Diagnosis and Treatment of an ACL Tear

Are you a former competitive athlete? 

Those of us who competed in high level sports when we were younger are often left with a bit of a void in adulthood. There’s running, cycling, intramurals or even CrossFit. But whatever activity you choose, there are often disconnects between what our minds tell us we can do and what our bodies actually can. Because let’s face it, no working adult has time to train like a young athlete! This disconnect can contribute to an ACL injury or “anterior cruciate ligament tears”. 

Young sport man with strong athletic legs holding knee with his hands in pain after suffering ligament injury isolated on white.

ACL injury is highly researched for youth athletes, but what happens when you sustain an ACL tear as an adult?

Take our client Brian, for example. Brian played Division I Soccer in the U.S. on a full-ride scholarship. He made it through his prime soccer years relatively injury-free and is now 40 years old and works as an Accountant at E&Y. Brian has three kids, 12, 9, and 4. He stays active with regular running and cycling. He also plays in the Guelph Men’s Recreational League on the weekend to fill the athletic void from his “former” life. However, in February of last year he sprinted for a challenge, planted to turn, and felt the “pop” that every athlete fears might be an ACL tear.

We got Brian in the next day for a Physiotherapy Assessment. Physiotherapy is a good place to start after a knee injury. A good orthopedic physiotherapist can perform tests for knee ligaments, including ACL tears. These tests are highly accurate at diagnosing. 

Here’s what Brian told us that made us think it might be an ACL tear:

  • He felt and heard a “pop” at the time of injury
  • He had rapid, diffuse swelling around the knee 
  • He felt unable to continue playing and felt the knee was “unstable”

Here’s what we saw and found:

  • Brian came in on crutches, and could not walk without limping 
  • He had puffy, diffuse swelling around the whole knee joint
  • He had lost a lot of range of motion at the knee; it was painful to straighten and to bend
  • The test used for ACL Tear diagnosis, “Lachman’s Test”, showed clear increased movement, indicating that the ACL ligament was likely ruptured 

Brian was devastated that he had experienced an ACL tear, after being in the clear for so long. The mental side of injury can be just as difficult as the physical components, which is something we understand. Like we did with Brian, let’s start with returning to the physiology of the knee and what an ACL tear really means. 

What is the ACL and why is it important? 

The “anterior cruciate ligament” or “ACL” is a ligament that connects your upper leg to your lower leg. The way that it runs (front to back, on an angle), provides your knee with rotational stability as well as prevents the lower leg from “sliding forward” on the upper leg. 

In addition to providing stability, the ACL contains “mechanoreceptors”, which affects the ability of the knee to “detect motion” and to fire it’s muscles with appropriate timing. Both of these result in less control of the leg.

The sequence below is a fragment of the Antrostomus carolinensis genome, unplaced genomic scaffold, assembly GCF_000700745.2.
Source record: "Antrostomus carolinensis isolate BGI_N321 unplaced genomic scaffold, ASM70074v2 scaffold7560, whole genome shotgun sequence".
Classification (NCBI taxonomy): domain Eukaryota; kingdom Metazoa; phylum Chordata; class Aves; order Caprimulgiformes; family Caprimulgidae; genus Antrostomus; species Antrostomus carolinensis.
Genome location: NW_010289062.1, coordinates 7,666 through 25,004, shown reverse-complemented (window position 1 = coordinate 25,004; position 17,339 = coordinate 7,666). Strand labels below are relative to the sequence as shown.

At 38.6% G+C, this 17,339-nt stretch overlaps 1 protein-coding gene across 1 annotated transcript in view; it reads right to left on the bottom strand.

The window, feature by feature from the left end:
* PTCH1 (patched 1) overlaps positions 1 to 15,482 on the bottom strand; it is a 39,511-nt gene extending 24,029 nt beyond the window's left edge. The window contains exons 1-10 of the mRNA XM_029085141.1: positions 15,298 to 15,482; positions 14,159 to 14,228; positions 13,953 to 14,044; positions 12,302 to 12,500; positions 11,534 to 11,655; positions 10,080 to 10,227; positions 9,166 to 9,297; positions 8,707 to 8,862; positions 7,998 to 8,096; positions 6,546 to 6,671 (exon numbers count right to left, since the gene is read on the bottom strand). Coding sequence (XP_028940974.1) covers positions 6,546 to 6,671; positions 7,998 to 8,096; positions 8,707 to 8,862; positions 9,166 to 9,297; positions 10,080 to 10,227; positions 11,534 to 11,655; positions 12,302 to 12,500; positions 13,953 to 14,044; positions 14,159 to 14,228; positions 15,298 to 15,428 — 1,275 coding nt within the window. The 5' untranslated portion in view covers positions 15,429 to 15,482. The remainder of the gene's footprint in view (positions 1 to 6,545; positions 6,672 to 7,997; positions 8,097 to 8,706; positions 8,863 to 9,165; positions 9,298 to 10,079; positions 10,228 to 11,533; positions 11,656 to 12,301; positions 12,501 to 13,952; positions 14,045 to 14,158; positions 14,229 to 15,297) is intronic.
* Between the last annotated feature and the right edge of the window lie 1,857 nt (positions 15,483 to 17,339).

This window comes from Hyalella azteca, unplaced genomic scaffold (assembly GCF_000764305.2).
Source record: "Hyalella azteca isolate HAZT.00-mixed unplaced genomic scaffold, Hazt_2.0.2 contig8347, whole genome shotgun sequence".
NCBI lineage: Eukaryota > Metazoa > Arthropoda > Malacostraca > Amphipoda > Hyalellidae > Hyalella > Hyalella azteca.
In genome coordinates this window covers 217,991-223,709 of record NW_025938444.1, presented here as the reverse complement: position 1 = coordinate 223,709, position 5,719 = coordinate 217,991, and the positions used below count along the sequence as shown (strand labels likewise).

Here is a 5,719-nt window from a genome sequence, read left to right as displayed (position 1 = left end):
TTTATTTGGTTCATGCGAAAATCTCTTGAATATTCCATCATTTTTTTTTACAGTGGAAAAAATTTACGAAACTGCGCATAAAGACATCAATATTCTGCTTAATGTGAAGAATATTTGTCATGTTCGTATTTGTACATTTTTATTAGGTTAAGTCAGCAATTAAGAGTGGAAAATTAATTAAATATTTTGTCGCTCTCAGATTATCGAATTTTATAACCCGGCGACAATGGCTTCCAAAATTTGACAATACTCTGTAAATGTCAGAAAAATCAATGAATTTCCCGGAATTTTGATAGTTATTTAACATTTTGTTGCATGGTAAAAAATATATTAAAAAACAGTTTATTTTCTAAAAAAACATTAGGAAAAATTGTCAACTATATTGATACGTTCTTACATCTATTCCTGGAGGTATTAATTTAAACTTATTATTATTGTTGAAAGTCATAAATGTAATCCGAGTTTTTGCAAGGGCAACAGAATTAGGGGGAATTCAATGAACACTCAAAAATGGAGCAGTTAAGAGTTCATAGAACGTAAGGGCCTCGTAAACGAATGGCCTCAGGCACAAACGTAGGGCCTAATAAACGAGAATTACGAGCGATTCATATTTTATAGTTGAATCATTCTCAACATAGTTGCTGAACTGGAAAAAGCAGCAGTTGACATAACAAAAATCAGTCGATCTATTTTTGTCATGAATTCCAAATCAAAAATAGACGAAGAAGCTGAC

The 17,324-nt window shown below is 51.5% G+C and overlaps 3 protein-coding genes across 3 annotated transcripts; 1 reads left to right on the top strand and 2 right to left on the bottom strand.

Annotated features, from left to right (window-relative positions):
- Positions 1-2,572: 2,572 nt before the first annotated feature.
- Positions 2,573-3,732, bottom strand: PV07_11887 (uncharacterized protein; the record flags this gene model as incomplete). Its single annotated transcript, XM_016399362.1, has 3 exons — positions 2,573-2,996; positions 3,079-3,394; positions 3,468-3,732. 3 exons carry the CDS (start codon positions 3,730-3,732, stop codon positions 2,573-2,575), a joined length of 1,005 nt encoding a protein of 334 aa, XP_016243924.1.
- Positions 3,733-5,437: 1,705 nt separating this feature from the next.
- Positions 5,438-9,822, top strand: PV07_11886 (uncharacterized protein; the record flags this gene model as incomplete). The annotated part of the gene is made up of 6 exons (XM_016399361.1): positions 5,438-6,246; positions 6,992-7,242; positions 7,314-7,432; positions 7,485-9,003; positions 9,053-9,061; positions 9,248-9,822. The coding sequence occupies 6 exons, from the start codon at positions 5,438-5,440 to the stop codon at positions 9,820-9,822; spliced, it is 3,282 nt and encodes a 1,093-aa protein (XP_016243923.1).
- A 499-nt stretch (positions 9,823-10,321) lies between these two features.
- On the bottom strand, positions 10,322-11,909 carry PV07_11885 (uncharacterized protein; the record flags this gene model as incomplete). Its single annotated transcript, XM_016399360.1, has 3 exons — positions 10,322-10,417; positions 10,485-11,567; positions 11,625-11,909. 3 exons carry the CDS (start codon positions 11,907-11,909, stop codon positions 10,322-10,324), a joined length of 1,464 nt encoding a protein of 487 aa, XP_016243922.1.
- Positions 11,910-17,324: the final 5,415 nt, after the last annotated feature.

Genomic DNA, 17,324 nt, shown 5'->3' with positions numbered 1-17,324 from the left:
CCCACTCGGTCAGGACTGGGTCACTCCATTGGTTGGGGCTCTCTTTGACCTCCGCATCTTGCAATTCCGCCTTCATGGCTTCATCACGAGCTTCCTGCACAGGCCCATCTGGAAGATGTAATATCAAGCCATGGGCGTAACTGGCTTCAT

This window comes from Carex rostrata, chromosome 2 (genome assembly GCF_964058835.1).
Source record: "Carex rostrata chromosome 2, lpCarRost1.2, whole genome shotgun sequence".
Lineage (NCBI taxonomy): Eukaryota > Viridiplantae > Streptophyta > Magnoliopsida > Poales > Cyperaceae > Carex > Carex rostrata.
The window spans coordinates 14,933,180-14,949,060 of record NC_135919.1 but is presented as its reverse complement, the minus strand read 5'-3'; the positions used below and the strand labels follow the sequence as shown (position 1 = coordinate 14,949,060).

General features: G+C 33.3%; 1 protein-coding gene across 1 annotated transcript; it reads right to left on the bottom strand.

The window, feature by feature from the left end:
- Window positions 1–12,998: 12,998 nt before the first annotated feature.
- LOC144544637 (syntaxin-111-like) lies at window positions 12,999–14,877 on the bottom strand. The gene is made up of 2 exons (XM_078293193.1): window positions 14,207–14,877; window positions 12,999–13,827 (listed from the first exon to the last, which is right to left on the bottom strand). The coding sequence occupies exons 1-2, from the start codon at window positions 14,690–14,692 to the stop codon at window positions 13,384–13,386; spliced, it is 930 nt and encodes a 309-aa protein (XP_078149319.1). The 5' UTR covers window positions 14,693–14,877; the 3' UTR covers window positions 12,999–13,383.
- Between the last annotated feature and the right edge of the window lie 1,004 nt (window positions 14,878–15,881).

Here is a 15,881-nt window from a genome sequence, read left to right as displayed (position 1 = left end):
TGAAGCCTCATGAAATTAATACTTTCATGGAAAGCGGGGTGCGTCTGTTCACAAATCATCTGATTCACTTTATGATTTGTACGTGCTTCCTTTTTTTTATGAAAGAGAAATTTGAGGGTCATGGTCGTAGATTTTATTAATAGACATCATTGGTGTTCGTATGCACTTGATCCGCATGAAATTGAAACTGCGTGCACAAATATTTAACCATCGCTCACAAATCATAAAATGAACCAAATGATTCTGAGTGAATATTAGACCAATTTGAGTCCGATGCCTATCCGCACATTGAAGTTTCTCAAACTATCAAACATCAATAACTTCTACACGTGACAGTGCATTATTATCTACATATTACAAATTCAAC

Here’s how we helped treat Brian’s ACL injury on day one:

  • EDUCATION: this injury often presents a lot of fear. We were able to reassure Brian that if his ACL was torn as we suspected, that he was starting on the path to improving his outcome: surgery or not. 
  • REDUCE SWELLING: by instructing him in range of motion exercises, plus some manual therapy, we were able to set Brian up to decrease the swelling around the knee. This is important for getting the muscles around the knee to work properly, and for reducing pain.
  • IMPROVE RANGE: most acute knee injuries avoid both ends of the spectrum, straightening and bending. We were able to help Brian to start these motions, so he didn’t wind up worse off weeks later.
  • ACTIVATE MUSCLES: we instructed Brian on ways to “wake up” his muscular system to start supporting his knee
  • CORRECT GAIT: we encouraged Brian to use his crutches properly and how to return to a normal walking pattern as soon as possible 
  • COMMUNICATION with MD: we sent a report to Brian’s doctor that outlined our testing, asking that he be referred for an MRI to confirm our findings. An MRI is the imaging of choice for confirming an ACL tear. 

What was the long-term plan for Brian’s ACL injury? 

Stay tuned for Part II of Brian’s case, where we will discuss his options for this injury. 

Do you have a knee injury? Are you wondering if you have an ACL tear? 

Contact us and we can arrange for a Free Consultation with one of our Physiotherapists to speak with you about your individual case.


  • We are able to help individuals of all ages and at all activity levels (recreational to competitive). 
  • We offer direct billing to most major insurance companies for the convenience of our clients.
  • We have appointments as early as 7am and as late as 7:30pm to accommodate busy lifestyles.

Have questions about a particular injury or topic? Fill out our contact form or chat with us using the chat box in the bottom right hand corner of your screen.

Share this: